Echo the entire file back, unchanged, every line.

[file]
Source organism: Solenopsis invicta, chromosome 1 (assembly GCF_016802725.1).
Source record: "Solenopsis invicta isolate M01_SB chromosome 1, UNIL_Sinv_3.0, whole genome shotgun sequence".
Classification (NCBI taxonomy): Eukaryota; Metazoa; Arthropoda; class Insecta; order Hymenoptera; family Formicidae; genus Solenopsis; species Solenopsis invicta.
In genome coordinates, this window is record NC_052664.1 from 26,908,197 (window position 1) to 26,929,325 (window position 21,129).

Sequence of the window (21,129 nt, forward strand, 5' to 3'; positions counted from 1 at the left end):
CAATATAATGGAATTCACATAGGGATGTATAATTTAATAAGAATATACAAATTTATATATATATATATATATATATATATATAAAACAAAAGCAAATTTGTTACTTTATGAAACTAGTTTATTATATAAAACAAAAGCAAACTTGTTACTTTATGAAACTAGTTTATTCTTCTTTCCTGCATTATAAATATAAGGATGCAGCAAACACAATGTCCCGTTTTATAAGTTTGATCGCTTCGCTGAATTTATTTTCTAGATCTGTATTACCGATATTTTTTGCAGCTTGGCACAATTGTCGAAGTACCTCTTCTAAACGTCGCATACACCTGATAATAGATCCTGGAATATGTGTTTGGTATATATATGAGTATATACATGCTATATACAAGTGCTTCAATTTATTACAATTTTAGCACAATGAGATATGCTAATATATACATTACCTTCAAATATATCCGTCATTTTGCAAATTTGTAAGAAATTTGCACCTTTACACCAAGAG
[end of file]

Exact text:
Source organism: Solenopsis invicta, chromosome 1 (assembly GCF_016802725.1).
Source record: "Solenopsis invicta isolate M01_SB chromosome 1, UNIL_Sinv_3.0, whole genome shotgun sequence".
Classification (NCBI taxonomy): Eukaryota; Metazoa; Arthropoda; class Insecta; order Hymenoptera; family Formicidae; genus Solenopsis; species Solenopsis invicta.
In genome coordinates, this window is record NC_052664.1 from 26,908,197 (window position 1) to 26,929,325 (window position 21,129).

Sequence of the window (21,129 nt, forward strand, 5' to 3'; positions counted from 1 at the left end):
CAATATAATGGAATTCACATAGGGATGTATAATTTAATAAGAATATACAAATTTATATATATATATATATATATATATATATAAAACAAAAGCAAATTTGTTACTTTATGAAACTAGTTTATTATATAAAACAAAAGCAAACTTGTTACTTTATGAAACTAGTTTATTCTTCTTTCCTGCATTATAAATATAAGGATGCAGCAAACACAATGTCCCGTTTTATAAGTTTGATCGCTTCGCTGAATTTATTTTCTAGATCTGTATTACCGATATTTTTTGCAGCTTGGCACAATTGTCGAAGTACCTCTTCTAAACGTCGCATACACCTGATAATAGATCCTGGAATATGTGTTTGGTATATATATGAGTATATACATGCTATATACAAGTGCTTCAATTTATTACAATTTTAGCACAATGAGATATGCTAATATATACATTACCTTCAAATATATCCGTCATTTTGCAAATTTGTAAGAAATTTGCACCTTTACACCAAGAG